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Columbia Fire Department Focuses on Teamwork at Airport Drill

Posted: Sep 9, 2013 8:14 PM by Rachel Wittel, KOMU 8 Reporter
Updated: Sep 9, 2013 11:02 PM

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COLUMBIA - The Columbia Regional Airport conducted its required emergency drill Monday with a goal of working with more crews as one team.

The Columbia Fire Department's Battalion Chief and Fire Marshal said, "incorporating different agencies into one scene and how that worked" was a big focus during the drill.

"Different agencies have to work together that don't normally have to work together," Brad Fraizer said.

The response agencies' effort included Airport Public Safety, Columbia Fire Department, Southern Boone County Fire Department, Boone County Fire Department, Boone County Sheriff's Department, Missouri Highway Patrol, Columbia Police Department, Ashland Police Department, Columbia/Boone County Department of Public Health and Human Services, and the American Red Cross.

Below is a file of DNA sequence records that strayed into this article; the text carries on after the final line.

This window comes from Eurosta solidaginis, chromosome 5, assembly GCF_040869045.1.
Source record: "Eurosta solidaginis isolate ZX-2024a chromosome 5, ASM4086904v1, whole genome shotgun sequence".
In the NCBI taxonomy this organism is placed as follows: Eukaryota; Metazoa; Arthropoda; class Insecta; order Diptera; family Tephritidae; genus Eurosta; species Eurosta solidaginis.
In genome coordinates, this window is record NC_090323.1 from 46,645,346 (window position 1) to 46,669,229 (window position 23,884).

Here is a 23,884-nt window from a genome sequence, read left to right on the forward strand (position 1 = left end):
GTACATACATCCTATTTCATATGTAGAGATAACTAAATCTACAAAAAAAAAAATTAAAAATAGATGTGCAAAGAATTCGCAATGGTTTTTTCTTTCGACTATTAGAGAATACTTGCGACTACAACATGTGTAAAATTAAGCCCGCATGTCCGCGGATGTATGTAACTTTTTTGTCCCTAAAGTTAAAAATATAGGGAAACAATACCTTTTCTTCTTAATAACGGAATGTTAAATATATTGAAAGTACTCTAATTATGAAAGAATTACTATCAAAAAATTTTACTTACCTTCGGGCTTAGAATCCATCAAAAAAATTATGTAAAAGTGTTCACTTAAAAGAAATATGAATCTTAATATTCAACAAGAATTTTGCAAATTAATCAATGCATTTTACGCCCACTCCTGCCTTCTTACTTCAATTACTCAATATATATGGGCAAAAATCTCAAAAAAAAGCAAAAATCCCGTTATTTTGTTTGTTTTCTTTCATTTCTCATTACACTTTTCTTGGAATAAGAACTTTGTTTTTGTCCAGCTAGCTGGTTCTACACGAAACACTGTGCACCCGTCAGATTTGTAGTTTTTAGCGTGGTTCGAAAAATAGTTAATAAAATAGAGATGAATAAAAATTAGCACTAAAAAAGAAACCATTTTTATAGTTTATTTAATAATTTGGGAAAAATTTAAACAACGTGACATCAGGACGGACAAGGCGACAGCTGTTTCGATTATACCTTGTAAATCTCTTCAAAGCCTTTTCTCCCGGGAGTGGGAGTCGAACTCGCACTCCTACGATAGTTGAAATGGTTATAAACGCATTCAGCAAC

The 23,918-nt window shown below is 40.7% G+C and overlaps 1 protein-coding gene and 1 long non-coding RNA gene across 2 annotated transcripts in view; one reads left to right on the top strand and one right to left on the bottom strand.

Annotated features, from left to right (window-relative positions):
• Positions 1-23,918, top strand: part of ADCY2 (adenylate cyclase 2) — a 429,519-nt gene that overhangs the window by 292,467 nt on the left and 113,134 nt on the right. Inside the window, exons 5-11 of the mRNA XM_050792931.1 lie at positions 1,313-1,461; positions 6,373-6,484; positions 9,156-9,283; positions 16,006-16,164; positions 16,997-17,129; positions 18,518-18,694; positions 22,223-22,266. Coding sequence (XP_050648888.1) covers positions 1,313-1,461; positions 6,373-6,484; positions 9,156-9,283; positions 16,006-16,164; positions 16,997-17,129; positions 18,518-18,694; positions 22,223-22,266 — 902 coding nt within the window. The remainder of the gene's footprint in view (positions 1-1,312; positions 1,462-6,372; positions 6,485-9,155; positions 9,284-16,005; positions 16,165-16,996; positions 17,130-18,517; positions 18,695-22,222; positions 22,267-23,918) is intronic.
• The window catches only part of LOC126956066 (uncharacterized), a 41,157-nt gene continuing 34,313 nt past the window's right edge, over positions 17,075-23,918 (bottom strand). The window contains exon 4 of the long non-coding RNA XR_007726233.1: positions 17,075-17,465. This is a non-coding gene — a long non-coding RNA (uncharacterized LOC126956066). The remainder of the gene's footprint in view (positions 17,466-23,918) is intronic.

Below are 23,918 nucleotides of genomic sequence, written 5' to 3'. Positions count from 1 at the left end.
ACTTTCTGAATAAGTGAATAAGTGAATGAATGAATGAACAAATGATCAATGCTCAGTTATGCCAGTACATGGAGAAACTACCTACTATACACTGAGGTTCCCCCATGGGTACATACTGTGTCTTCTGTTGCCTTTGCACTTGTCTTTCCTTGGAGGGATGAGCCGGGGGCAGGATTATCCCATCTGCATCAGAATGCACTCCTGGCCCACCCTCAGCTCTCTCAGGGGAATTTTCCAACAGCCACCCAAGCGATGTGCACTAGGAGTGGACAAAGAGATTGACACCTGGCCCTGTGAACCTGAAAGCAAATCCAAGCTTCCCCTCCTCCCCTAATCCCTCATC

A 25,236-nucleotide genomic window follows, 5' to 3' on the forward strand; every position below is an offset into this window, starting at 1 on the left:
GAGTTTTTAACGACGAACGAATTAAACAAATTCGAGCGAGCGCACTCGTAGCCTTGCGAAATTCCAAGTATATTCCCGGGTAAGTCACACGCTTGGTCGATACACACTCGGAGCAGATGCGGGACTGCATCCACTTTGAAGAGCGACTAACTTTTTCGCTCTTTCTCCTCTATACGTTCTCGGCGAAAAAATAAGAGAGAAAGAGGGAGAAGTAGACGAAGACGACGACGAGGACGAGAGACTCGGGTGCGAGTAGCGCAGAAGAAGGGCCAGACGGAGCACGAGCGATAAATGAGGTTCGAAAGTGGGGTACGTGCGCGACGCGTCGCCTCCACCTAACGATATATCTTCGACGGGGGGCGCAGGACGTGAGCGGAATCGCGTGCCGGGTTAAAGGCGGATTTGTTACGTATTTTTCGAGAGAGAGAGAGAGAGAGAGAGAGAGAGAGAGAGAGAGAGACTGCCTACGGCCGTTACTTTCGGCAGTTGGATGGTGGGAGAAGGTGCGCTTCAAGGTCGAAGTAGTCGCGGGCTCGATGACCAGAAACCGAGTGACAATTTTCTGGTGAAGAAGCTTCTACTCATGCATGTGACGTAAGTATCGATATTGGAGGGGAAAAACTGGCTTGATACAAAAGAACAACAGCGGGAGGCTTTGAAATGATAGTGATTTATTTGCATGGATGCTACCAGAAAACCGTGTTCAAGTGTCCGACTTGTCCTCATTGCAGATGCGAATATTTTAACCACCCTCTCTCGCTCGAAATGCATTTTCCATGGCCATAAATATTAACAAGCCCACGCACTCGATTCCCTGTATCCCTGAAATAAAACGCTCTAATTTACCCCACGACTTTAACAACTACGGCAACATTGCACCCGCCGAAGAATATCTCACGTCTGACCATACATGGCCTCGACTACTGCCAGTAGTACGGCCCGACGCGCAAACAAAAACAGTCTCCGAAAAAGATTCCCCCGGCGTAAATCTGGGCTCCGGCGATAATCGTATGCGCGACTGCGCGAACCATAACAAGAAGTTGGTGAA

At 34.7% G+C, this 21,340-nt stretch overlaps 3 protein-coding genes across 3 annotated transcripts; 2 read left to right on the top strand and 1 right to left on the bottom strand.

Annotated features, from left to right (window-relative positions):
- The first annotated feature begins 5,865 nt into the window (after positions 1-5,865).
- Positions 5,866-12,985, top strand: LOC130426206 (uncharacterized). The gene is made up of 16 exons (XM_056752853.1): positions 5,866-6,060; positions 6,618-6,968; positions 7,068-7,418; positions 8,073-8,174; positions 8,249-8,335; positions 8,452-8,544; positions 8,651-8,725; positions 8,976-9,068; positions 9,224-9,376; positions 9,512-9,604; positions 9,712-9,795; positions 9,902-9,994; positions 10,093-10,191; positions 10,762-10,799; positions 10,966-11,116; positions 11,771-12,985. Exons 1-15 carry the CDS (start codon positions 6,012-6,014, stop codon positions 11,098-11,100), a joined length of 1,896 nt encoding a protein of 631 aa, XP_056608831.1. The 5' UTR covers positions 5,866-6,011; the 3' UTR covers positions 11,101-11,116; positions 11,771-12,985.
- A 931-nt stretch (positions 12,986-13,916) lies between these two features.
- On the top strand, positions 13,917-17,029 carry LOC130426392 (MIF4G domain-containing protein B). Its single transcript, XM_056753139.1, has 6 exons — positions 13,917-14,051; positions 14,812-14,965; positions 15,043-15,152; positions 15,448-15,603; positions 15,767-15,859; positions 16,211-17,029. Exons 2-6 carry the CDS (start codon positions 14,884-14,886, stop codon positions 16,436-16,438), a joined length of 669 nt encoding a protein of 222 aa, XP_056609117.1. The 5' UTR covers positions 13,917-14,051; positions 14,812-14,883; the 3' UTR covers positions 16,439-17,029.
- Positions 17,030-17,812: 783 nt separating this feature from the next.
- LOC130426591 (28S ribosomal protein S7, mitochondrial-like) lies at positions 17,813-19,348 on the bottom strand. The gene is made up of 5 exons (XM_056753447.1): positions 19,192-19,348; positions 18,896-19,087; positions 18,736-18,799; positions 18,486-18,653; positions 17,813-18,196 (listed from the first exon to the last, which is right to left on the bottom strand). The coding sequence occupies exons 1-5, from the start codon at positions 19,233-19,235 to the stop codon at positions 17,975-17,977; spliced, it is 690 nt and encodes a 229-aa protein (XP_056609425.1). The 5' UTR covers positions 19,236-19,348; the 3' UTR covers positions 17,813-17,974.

Fraizer also said one of the greatest challenges during the simulation is pretending it is not a drill.

"The hardest thing is to keep a realistic feel to it so that the responders get that good, solid training," Fraizer said.

Steven Sapp, a Public Information Officer for Columbia Regional Airport and Columbia Public Works, said the drill went well.

"From what I'm hearing from the command post, they're very pleased with the way the crews reacted," Sapp said. "Again, we had a large number of participants this year in the drill, and so far they're telling us that they all learned something from it."

Twenty actors were used as passengers and patients on the simulated 50-passenger commercial plane.

The actors were MU nursing student volunteers.

The mock results said nine people died, 11 needed immediate medical treatment with life-threatening injuries, four needed delayed treatment, and 13 were considered walking wounded.

The simulated crash was modeling an aircraft that fell short of the runway from Fayetteville, Arkansas north to Chicago.

The drill is required the FAA every three years.

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